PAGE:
Am Fam Physician. 1999;60(7):2137-2138
Traditional therapy for deep venous thrombosis (DVT) has been unfractionated intravenous heparin. Studies over the past five years have shown that subcutaneously administered low-molecular-weight heparin (LMWH) is also a safe and effective therapy. Advantages to LMWH include ease of administration and infrequent monitoring of partial thromboplastin time. These findings have prompted additional studies evaluating the efficacy of LMWH in treating DVT in the outpatient setting. Yusen and colleagues developed specific selection criteria for patients with proximal DVT who could be treated safely in an outpatient setting.
Patients who underwent lower extremity duplex ultrasound testing during a one-year period were eligible for the study. The medical records of patients who were hospitalized with ultrasound results positive for DVT were evaluated further. Even though all patients were ultimately admitted, the timing of the Doppler study in relationship to hospitalization was used to classify the presentation as an inpatient or outpatient event. For a list of exclusion criteria designed to identify patients at risk for complications from anticoagulation, see the accompanying table.
Once established, the exclusion criteria were applied retrospectively to all patients who met the initial study criteria. Patients were then classified as eligible, possibly eligible or ineligible for outpatient therapy. Complications that developed during hospitalization were recorded, including major bleeding, recurrent symptomatic thromboembolic event and death.
A total of 1,200 Doppler studies were performed and 203 (17 percent) were positive for proximal lower extremity DVT. A total of 195 records were analyzed for the study. Approximately 30 percent of patients were diagnosed on an outpatient basis, and 70 percent were already hospitalized. After application of all exclusion criteria, 18 percent of patients were classified as eligible or possibly eligible for outpatient anticoagulation therapy. None of these patients experienced any of the major complications noted above. A total of 159 patients were considered ineligible for outpatient therapy. Of these, 10 died, one had non-fatal bleeding, and two had a nonfatal symptomatic pulmonary embolism. The sensitivity of the exclusion criteria was 100 percent in patients considered eligible or possibly eligible for outpatient therapy, and the negative predictive value was 100 percent for predicting serious complications. Age 75 was the lower age limit for the ineligible group, as the frequency of complications in patients older than this was significantly higher.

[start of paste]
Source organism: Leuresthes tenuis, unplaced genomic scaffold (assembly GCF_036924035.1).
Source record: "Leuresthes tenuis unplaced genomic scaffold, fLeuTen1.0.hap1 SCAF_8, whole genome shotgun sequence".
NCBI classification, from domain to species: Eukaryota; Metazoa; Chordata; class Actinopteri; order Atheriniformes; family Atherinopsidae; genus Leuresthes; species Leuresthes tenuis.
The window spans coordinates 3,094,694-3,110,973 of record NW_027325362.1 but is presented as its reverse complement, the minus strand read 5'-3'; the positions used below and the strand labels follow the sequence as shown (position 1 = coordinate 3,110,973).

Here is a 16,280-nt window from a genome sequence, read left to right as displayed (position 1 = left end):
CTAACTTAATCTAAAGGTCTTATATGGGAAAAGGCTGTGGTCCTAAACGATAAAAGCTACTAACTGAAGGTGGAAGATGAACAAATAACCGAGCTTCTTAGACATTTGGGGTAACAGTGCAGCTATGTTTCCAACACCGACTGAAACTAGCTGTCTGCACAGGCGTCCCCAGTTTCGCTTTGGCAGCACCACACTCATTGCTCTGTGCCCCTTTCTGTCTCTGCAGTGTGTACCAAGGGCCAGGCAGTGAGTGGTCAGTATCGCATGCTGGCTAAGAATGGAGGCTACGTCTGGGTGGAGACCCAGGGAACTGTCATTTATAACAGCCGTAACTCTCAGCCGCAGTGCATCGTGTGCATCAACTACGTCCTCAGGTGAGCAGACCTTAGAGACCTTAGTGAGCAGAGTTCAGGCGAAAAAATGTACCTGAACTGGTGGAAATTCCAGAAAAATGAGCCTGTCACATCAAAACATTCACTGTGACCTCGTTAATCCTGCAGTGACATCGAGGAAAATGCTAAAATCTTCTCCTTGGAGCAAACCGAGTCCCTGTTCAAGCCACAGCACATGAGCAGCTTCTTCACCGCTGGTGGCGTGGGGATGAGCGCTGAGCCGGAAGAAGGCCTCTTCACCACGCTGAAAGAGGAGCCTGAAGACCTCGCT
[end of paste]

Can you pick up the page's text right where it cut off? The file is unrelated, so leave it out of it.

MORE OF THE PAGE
The authors conclude that applying strict exclusion criteria to patients with proximal DVT makes outpatient anticoagulation therapy a reality for a certain subset of patients. The percentage of patients (up to 18 percent) in this study reported eligible or possibly eligible is actually lower than that reported in other studies. The current study did not include patients with distal lower extremity DVT, which might explain the difference in results. Patients considered for outpatient treatment are younger than 75 years of age, do not require hospitalization for other conditions, are not at high risk for bleeding or recurrent clot formation, have no symptoms of pulmonary embolism and have adequate cardiopulmonary reserve should a major hemorrhage or recurrent DVT occur.
editor's note: With the recent U.S. Food and Drug Administration labeling of LMWH for the outpatient treatment of DVT, this type of management will become a growing trend. Studies such as this one should help physicians decide when hospital admission is necessary and when outpatient treatment is possible. Further validation of the criteria in this study through a prospective clinical trial is needed.—j.t.k.